Thursday, April 13, 2006

Its Google wot done it!

The Internet is disintermediating whole businesses. Independent action by companies is not possible and the Internet is in 'Hurry up' mode. The effects impact business, social and economic on a grand scale.

The UK company WH Smith announced plans to split into two separate quoted companies, focusing on its retail operations and news distribution.

The WH Smith retail business, founded more than 200 years ago and which now operates 674 stores in high streets, train stations and airports, is to be demerged from the news distribution operation, which delivers magazines and newspapers to retailers on behalf of publishers.

By far the biggest distributor of news is now the Internet and large part of that is delivered via search engines like Google and Yahoo. That is not to say that consumer magazines and local newspapers will not
flourish and require WHS style distribution. In addition WHS has the infrastructure to add new lines and contracts to lever some returns from its high speed delivery capability.

The Internet has put Marketing on the back foot and gone further: the business model has been disintermediated!

The demerger plan was announced as the group posted half-year profits up 4% at £71m. The increase was achieved despite slowing sales in both parts of the business and as a result of CEO, Ms Kate Swann's strategy of increasing margins and cutting costs. Ms Swann said margins could be improved further, but conceded that eventually she would have to find a way to boost top-line sales.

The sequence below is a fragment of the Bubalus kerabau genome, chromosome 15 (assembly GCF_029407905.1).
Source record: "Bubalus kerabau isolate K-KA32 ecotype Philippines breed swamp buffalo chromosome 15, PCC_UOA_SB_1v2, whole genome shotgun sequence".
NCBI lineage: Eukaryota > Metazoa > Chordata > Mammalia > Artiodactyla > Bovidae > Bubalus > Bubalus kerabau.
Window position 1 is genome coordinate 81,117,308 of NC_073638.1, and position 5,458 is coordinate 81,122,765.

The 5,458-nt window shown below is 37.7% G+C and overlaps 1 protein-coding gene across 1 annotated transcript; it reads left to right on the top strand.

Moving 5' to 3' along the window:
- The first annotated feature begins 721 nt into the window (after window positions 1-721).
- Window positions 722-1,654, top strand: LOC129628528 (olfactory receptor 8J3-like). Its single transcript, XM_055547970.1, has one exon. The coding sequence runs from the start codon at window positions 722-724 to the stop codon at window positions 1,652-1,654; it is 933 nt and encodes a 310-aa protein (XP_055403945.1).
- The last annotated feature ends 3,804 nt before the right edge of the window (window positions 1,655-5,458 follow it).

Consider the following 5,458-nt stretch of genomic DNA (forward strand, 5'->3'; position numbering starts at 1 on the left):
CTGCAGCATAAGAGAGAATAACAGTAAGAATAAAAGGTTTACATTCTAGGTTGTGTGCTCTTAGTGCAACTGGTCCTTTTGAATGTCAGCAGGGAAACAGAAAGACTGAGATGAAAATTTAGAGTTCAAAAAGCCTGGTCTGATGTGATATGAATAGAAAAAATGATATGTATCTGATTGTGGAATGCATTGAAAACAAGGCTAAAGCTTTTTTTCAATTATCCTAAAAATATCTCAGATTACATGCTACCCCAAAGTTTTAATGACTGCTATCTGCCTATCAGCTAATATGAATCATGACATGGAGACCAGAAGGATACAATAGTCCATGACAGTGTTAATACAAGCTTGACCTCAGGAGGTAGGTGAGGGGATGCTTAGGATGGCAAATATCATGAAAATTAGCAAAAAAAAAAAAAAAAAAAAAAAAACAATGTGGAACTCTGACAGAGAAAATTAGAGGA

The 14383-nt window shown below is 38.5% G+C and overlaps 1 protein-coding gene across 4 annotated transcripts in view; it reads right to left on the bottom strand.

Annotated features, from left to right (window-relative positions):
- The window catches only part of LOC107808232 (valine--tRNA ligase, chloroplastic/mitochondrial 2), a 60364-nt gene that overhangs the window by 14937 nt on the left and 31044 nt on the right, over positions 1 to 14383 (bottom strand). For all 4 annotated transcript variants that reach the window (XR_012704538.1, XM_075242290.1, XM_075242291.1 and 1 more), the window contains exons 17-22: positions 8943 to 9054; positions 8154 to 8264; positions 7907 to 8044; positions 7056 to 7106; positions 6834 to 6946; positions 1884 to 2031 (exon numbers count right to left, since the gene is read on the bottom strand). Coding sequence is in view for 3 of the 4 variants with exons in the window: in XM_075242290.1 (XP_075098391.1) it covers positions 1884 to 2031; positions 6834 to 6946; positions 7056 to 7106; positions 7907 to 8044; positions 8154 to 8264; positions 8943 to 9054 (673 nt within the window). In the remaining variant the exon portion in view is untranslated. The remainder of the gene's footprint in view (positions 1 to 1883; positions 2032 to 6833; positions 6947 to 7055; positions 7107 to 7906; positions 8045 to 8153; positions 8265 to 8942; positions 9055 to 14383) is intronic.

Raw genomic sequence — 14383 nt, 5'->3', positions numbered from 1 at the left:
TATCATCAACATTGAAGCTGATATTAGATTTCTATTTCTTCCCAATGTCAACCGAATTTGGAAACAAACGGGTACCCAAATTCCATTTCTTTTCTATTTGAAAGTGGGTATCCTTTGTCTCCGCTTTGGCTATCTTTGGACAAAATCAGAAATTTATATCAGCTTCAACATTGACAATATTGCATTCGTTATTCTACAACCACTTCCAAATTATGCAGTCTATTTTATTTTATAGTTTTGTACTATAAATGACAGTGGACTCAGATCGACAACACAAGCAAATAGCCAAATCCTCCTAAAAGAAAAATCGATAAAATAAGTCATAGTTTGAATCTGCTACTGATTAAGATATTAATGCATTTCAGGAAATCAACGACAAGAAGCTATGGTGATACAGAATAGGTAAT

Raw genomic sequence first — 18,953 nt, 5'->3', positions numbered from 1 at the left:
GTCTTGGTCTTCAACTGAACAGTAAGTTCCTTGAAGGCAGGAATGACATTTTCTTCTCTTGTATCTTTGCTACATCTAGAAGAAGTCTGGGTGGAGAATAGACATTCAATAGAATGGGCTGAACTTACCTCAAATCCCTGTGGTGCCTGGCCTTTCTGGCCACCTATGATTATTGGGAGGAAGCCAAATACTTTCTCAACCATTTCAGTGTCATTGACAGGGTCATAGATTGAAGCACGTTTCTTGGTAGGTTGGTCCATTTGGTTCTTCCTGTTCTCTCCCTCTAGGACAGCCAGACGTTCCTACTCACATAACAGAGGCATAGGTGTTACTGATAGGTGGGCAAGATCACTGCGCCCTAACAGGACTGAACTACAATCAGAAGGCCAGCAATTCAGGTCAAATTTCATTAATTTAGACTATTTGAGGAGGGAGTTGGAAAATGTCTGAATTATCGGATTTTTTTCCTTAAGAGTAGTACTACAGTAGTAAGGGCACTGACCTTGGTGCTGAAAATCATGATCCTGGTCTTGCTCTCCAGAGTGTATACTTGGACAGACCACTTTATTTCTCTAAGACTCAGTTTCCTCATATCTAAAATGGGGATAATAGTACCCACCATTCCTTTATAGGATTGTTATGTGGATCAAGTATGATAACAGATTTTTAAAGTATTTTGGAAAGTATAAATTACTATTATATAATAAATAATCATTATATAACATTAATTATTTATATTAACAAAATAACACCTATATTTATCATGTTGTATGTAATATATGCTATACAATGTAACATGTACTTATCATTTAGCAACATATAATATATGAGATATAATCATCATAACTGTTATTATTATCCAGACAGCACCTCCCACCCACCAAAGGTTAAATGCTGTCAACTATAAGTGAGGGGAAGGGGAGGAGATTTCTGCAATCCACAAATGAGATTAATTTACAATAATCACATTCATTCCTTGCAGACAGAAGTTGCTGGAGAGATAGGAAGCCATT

With, online sales in the UK penetrating deeper into the retail markets than in the USA and with the Internet now bigger than Oxford Street, WHS could do worse that ship online purchases round the country for dot.coms using local franchises to do the 'last mile'. It would be ironic if such a service began to deliver books for Amazon.

In the meantime, there is a great case for implementing a proper relationship management plan and that includes a stakeholder modelling programme up front.

Having said all of that, there is fly in the ointment. The 'real' real world hoarding gold against hard times is back. This time I do not think it will hurt the businesses. It may even give them a spur but it will tough on the old giants and the people who employ them, as unemployment continues to rise.

Will the
sale of the London Stock Exchange on Wednesday be at the market peak?

Picture: The London Stock Exchange Daily Telegraph